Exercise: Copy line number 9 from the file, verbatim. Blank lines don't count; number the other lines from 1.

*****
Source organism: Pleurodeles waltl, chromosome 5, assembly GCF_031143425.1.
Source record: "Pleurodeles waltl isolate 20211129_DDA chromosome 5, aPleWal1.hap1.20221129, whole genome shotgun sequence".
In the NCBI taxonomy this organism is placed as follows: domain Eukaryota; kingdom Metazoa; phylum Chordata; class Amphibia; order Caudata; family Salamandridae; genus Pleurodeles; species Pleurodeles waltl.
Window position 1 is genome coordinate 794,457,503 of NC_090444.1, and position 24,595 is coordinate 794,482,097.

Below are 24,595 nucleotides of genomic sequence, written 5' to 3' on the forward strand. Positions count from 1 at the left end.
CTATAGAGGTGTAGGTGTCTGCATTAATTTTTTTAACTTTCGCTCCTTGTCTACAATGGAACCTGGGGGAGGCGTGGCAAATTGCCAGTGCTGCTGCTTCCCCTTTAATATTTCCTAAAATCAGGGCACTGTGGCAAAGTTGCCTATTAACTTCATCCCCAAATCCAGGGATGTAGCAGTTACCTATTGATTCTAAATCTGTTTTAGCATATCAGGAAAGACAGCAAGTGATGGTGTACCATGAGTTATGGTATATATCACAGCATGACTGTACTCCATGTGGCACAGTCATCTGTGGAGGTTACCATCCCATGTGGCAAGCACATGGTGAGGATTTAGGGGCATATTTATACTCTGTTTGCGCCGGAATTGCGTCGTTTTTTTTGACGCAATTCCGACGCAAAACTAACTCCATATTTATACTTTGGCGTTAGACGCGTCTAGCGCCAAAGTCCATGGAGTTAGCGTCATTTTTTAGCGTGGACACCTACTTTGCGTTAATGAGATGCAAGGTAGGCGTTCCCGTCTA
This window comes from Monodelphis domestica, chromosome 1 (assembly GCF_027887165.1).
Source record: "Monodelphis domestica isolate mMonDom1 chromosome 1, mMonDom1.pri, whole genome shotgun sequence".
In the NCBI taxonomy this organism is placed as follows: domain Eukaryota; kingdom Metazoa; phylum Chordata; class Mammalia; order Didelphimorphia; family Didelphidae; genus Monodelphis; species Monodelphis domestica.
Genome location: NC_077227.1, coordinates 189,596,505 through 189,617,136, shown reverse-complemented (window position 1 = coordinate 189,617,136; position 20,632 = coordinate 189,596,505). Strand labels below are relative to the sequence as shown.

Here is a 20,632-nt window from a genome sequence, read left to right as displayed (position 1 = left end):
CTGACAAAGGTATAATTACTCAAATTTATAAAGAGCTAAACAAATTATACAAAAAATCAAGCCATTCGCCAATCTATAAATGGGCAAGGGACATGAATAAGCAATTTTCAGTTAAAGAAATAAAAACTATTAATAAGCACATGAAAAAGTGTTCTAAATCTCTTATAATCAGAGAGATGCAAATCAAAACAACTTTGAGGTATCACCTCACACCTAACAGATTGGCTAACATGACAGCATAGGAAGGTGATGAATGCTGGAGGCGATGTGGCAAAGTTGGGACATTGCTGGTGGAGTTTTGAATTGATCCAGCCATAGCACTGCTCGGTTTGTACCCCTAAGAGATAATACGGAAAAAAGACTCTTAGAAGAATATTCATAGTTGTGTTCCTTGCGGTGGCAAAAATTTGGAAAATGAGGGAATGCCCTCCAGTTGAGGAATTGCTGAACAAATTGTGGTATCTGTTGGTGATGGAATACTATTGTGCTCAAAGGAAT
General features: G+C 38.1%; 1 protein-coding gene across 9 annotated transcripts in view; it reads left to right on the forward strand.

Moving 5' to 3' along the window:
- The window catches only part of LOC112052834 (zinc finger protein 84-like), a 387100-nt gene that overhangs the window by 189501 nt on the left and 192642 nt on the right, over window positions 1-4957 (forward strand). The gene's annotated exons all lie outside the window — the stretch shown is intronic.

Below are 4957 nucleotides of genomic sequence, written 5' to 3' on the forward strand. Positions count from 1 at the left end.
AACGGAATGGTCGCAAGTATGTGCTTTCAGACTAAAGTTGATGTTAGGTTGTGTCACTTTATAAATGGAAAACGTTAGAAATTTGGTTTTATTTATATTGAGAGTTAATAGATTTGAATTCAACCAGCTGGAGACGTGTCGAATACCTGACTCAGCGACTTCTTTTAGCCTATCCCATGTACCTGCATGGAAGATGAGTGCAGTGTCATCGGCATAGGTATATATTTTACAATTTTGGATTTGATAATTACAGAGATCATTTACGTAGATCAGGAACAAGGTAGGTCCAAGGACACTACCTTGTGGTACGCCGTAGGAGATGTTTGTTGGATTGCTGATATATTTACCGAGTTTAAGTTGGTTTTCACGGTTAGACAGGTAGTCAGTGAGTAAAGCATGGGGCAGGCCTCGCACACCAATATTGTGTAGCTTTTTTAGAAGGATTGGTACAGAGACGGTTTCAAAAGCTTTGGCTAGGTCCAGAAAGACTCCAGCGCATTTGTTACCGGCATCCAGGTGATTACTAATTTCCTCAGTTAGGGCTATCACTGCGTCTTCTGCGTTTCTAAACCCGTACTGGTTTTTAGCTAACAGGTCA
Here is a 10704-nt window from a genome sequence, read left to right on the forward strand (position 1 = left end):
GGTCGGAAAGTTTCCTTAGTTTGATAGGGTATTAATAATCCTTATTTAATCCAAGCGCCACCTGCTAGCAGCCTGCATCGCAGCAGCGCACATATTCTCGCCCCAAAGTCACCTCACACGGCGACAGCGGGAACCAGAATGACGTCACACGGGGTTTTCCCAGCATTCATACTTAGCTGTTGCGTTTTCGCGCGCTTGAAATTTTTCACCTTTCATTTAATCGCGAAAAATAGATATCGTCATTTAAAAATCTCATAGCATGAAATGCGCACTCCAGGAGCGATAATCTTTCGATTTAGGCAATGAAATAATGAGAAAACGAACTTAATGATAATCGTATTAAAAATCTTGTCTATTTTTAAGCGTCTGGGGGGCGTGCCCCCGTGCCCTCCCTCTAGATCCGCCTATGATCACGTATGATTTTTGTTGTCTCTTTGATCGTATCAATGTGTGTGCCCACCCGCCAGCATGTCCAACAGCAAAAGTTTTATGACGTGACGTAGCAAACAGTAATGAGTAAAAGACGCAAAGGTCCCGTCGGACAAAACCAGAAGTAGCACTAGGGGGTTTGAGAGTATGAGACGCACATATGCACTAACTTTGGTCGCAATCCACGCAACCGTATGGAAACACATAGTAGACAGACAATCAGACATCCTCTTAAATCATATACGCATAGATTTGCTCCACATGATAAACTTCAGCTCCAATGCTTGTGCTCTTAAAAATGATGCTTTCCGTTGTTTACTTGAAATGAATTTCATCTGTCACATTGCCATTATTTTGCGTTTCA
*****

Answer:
In the NCBI taxonomy this organism is placed as follows: domain Eukaryota; kingdom Metazoa; phylum Chordata; class Mammalia; order Didelphimorphia; family Didelphidae; genus Monodelphis; species Monodelphis domestica.